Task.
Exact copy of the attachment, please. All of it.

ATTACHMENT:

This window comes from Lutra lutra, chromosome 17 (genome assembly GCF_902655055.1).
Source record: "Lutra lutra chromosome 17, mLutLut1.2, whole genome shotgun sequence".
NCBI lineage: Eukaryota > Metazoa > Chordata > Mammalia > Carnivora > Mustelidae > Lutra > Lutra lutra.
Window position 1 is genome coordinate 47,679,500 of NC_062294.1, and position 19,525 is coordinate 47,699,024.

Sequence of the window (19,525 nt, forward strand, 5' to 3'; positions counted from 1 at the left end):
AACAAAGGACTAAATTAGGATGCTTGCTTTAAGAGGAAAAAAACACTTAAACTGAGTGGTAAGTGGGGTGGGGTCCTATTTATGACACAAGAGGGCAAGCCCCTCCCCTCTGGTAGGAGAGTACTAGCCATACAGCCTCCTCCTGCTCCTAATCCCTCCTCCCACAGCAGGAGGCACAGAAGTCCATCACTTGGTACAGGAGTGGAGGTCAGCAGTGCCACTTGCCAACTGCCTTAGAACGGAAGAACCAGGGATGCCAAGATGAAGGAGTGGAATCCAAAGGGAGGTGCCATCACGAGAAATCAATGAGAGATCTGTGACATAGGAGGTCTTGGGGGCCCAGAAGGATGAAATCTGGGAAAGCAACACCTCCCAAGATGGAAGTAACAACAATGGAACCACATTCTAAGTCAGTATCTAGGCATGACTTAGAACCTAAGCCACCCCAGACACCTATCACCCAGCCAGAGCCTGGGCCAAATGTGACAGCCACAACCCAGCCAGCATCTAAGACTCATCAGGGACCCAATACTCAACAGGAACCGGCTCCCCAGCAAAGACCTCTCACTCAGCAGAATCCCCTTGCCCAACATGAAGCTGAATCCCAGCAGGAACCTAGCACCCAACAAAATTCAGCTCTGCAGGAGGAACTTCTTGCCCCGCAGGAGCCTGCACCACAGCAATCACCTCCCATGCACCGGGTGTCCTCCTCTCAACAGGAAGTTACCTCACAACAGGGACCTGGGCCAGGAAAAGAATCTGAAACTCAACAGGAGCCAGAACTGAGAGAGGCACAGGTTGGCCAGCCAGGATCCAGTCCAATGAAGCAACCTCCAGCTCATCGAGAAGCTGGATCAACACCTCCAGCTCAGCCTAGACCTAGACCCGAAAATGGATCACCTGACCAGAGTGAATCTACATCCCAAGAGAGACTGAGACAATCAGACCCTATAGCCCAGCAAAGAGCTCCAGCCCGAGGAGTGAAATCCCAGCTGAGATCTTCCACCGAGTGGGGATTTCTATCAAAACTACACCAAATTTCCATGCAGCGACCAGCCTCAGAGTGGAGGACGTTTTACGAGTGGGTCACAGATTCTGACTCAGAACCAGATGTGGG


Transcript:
This window comes from Lutra lutra, chromosome 17 (genome assembly GCF_902655055.1).
Source record: "Lutra lutra chromosome 17, mLutLut1.2, whole genome shotgun sequence".
NCBI lineage: Eukaryota > Metazoa > Chordata > Mammalia > Carnivora > Mustelidae > Lutra > Lutra lutra.
Window position 1 is genome coordinate 47,679,500 of NC_062294.1, and position 19,525 is coordinate 47,699,024.

Sequence of the window (19,525 nt, forward strand, 5' to 3'; positions counted from 1 at the left end):
AACAAAGGACTAAATTAGGATGCTTGCTTTAAGAGGAAAAAAACACTTAAACTGAGTGGTAAGTGGGGTGGGGTCCTATTTATGACACAAGAGGGCAAGCCCCTCCCCTCTGGTAGGAGAGTACTAGCCATACAGCCTCCTCCTGCTCCTAATCCCTCCTCCCACAGCAGGAGGCACAGAAGTCCATCACTTGGTACAGGAGTGGAGGTCAGCAGTGCCACTTGCCAACTGCCTTAGAACGGAAGAACCAGGGATGCCAAGATGAAGGAGTGGAATCCAAAGGGAGGTGCCATCACGAGAAATCAATGAGAGATCTGTGACATAGGAGGTCTTGGGGGCCCAGAAGGATGAAATCTGGGAAAGCAACACCTCCCAAGATGGAAGTAACAACAATGGAACCACATTCTAAGTCAGTATCTAGGCATGACTTAGAACCTAAGCCACCCCAGACACCTATCACCCAGCCAGAGCCTGGGCCAAATGTGACAGCCACAACCCAGCCAGCATCTAAGACTCATCAGGGACCCAATACTCAACAGGAACCGGCTCCCCAGCAAAGACCTCTCACTCAGCAGAATCCCCTTGCCCAACATGAAGCTGAATCCCAGCAGGAACCTAGCACCCAACAAAATTCAGCTCTGCAGGAGGAACTTCTTGCCCCGCAGGAGCCTGCACCACAGCAATCACCTCCCATGCACCGGGTGTCCTCCTCTCAACAGGAAGTTACCTCACAACAGGGACCTGGGCCAGGAAAAGAATCTGAAACTCAACAGGAGCCAGAACTGAGAGAGGCACAGGTTGGCCAGCCAGGATCCAGTCCAATGAAGCAACCTCCAGCTCATCGAGAAGCTGGATCAACACCTCCAGCTCAGCCTAGACCTAGACCCGAAAATGGATCACCTGACCAGAGTGAATCTACATCCCAAGAGAGACTGAGACAATCAGACCCTATAGCCCAGCAAAGAGCTCCAGCCCGAGGAGTGAAATCCCAGCTGAGATCTTCCACCGAGTGGGGATTTCTATCAAAACTACACCAAATTTCCATGCAGCGACCAGCCTCAGAGTGGAGGACGTTTTACGAGTGGGTCACAGATTCTGACTCAGAACCAGATGTGGG